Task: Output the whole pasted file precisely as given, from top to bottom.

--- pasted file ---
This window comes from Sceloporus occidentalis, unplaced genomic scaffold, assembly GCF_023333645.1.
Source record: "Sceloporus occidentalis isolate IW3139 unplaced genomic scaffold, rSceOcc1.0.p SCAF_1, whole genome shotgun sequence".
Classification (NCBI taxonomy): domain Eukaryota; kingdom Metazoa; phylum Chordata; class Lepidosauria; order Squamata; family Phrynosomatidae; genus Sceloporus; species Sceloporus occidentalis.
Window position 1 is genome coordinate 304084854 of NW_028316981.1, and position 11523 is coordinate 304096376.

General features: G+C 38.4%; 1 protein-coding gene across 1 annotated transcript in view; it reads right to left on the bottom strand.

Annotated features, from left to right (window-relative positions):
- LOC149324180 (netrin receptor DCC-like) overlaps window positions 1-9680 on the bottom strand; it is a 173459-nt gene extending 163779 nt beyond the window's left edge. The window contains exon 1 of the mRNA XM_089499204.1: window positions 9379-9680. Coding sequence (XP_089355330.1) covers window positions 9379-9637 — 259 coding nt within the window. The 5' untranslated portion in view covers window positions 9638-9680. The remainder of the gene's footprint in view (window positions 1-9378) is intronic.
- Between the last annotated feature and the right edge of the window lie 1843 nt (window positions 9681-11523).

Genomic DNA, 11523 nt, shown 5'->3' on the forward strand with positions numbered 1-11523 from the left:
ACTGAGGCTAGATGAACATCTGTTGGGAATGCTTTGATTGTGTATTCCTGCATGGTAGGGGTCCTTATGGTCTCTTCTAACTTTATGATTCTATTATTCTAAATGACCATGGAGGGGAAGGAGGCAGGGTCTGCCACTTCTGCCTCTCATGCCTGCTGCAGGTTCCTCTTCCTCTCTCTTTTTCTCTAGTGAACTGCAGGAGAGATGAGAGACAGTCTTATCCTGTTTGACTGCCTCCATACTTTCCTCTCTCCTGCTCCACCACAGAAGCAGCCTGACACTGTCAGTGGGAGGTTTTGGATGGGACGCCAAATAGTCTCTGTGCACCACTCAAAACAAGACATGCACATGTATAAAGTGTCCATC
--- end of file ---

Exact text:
This window comes from Sceloporus occidentalis, unplaced genomic scaffold, assembly GCF_023333645.1.
Source record: "Sceloporus occidentalis isolate IW3139 unplaced genomic scaffold, rSceOcc1.0.p SCAF_1, whole genome shotgun sequence".
Classification (NCBI taxonomy): domain Eukaryota; kingdom Metazoa; phylum Chordata; class Lepidosauria; order Squamata; family Phrynosomatidae; genus Sceloporus; species Sceloporus occidentalis.
Window position 1 is genome coordinate 304084854 of NW_028316981.1, and position 11523 is coordinate 304096376.

General features: G+C 38.4%; 1 protein-coding gene across 1 annotated transcript in view; it reads right to left on the bottom strand.

Annotated features, from left to right (window-relative positions):
- LOC149324180 (netrin receptor DCC-like) overlaps window positions 1-9680 on the bottom strand; it is a 173459-nt gene extending 163779 nt beyond the window's left edge. The window contains exon 1 of the mRNA XM_089499204.1: window positions 9379-9680. Coding sequence (XP_089355330.1) covers window positions 9379-9637 — 259 coding nt within the window. The 5' untranslated portion in view covers window positions 9638-9680. The remainder of the gene's footprint in view (window positions 1-9378) is intronic.
- Between the last annotated feature and the right edge of the window lie 1843 nt (window positions 9681-11523).

Genomic DNA, 11523 nt, shown 5'->3' on the forward strand with positions numbered 1-11523 from the left:
ACTGAGGCTAGATGAACATCTGTTGGGAATGCTTTGATTGTGTATTCCTGCATGGTAGGGGTCCTTATGGTCTCTTCTAACTTTATGATTCTATTATTCTAAATGACCATGGAGGGGAAGGAGGCAGGGTCTGCCACTTCTGCCTCTCATGCCTGCTGCAGGTTCCTCTTCCTCTCTCTTTTTCTCTAGTGAACTGCAGGAGAGATGAGAGACAGTCTTATCCTGTTTGACTGCCTCCATACTTTCCTCTCTCCTGCTCCACCACAGAAGCAGCCTGACACTGTCAGTGGGAGGTTTTGGATGGGACGCCAAATAGTCTCTGTGCACCACTCAAAACAAGACATGCACATGTATAAAGTGTCCATC